Metro has posted the latest designs for the enormous Hughes St. overpass along Harrisburg Blvd. on the far-east segment of the East End rail line. The $27-to-$42-million bridge is meant to carry cars and Green Line passengers over the Union Pacific East Belt freight rail line that runs north-south just west of Hughes St., between the soon-to-open East End line’s between the future Altic and Cesar Chavez stations. The posted design concepts, Metro notes, combine a “garden” wall and a wall noting a few 4-digit numbers important in the history of the neighborhood with a ribbon of white LED lighting above and blue accent lighting underneath and along the columns:
No, no one’s expecting Metro’s 2 new light-rail lines to open any sooner than late December (as Swamplot reported last week), but some progress toward that goal is now visible on portions of the East End and Southeast lines: “Live wire” or powered testing of the downtown tracks began this week. The photo at right, sent in by a reader, shows a Metro train moving unescorted along the tracks on Capitol St. for the first time.
There’s still “some uncertainty” over the exact schedule, but all the pieces needed to allow Metro to open Houston’s second and third light-rail lines won’t be in place until late December, according to reports delivered to a committee of the transportation organization’s board of directors last Friday. Previously, an opening date sometime this fall had been projected for the Southeast and East End lines (though the far eastern end of the East End line won’t come on line until a newly planned overpass is built under over the Union Pacific East Belt freight rail line between the future Altic and Cesar Chavez stations). Delays in the delivery of trains aren’t the sole reason for the late openings, however.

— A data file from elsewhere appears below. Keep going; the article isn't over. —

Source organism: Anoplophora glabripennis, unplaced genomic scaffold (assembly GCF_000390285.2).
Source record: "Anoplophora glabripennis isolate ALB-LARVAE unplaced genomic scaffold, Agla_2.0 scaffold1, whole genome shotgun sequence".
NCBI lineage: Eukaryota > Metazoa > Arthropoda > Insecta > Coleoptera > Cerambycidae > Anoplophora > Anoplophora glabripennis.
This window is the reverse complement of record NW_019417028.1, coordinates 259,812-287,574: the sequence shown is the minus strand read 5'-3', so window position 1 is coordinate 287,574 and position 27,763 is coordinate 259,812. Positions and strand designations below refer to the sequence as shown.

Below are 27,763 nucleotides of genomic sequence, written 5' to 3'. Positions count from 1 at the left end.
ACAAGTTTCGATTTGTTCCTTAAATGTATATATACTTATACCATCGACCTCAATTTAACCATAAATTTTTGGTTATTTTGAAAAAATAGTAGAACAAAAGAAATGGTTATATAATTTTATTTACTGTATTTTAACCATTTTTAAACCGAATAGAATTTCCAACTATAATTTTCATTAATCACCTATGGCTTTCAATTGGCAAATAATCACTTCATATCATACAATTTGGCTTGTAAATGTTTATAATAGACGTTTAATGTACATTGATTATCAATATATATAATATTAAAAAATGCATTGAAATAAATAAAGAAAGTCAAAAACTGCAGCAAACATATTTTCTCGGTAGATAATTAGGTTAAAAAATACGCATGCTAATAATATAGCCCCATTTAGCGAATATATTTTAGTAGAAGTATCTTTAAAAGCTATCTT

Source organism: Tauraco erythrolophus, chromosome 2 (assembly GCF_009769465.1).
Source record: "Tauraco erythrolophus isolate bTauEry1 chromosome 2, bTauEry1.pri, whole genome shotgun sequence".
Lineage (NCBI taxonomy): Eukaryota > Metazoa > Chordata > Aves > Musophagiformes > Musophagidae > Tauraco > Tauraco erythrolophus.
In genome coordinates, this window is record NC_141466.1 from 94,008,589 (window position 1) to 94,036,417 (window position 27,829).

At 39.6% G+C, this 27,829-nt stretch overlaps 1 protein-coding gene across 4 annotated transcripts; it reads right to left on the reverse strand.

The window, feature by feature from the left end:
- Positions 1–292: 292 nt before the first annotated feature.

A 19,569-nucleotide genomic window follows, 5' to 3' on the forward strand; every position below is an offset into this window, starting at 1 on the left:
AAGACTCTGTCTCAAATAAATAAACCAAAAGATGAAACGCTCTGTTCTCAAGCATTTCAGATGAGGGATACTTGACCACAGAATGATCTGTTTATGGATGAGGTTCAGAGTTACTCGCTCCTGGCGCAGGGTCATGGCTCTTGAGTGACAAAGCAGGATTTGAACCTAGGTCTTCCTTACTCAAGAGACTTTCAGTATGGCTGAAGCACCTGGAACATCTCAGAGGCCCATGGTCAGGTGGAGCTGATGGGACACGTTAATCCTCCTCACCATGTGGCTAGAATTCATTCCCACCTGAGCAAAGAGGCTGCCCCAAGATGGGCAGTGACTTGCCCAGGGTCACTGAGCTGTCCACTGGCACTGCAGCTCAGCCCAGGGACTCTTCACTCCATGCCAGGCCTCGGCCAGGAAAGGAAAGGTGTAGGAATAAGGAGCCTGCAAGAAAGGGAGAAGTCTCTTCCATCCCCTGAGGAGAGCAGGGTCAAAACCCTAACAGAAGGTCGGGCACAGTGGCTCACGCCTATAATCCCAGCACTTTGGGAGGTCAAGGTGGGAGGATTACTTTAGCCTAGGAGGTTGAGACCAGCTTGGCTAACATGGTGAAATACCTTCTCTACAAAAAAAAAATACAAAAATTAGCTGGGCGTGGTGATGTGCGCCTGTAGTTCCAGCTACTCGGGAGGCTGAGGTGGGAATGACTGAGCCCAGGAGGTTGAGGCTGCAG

A reader who’s been watching construction of the new bridge that’s gone up over Buffalo Bayou and fitted neatly under I-45 at the far western end of the new under-construction Southeast and East End light-rail lines wonders what its purpose is. The bridge is beyond the planned Theater District stations, the last shared rail stops for the 2 lines. Is it a bridge to nowhere, or the starting point for some later western expansion along Washington Ave?
As noted in this morning’s Headlines post, yesterday Metro toted around some trains for “clearance testing” on the eastern stretches of the East End and Southeast rail lines scheduled to open later this year, in advance of electricity being brought down the lines. But downtown, repair continues on a 200-ft. stretch of track shared by the 2 lines on Capitol St. between LaBranch and Crawford — where the rails “probably shifted during concrete placement” and therefore didn’t set properly, a spokesperson for the transit agency tells Swamplot. The concrete has been torn up so the stretch can be rebuilt, level. The rework is being paid for at no cost to Metro by the contractor, Houston Rapid Transit, and will not cause any delay in opening the lines, the spokesperson says.
Got big plans for Saturday night? These 6 Victorian-era Second Ward rowhouses will be parading down 8 blocks of Garrow St. past Settegast Park east of Downtown to new spots further east, in time to escape the construction of some impending townhomes on their longtime lots. The move was originally scheduled for early last week, but was postponed because of a damaged utility pole discovered along the route. (It was also kinda cold.)
That no-tracks land along Harrisburg Blvd. between 66th and Cowling on the East End Line is supposed to look something like the underpass that these new renderings depict. Right now, though, Harrisburg isn’t passing under anything — but lying in wait instead between the nearly completed eastern and western sections of the line that stop here dead in their tracks. Though Mayor Parker announced more than 2 years ago that the East End Line would get $20.6 million in diverted funds to build the Hughes Underpass below the Union Pacific East Belt freight rail line, construction hasn’t started. Why? Well, it appears that Metro hasn’t selected a company yet.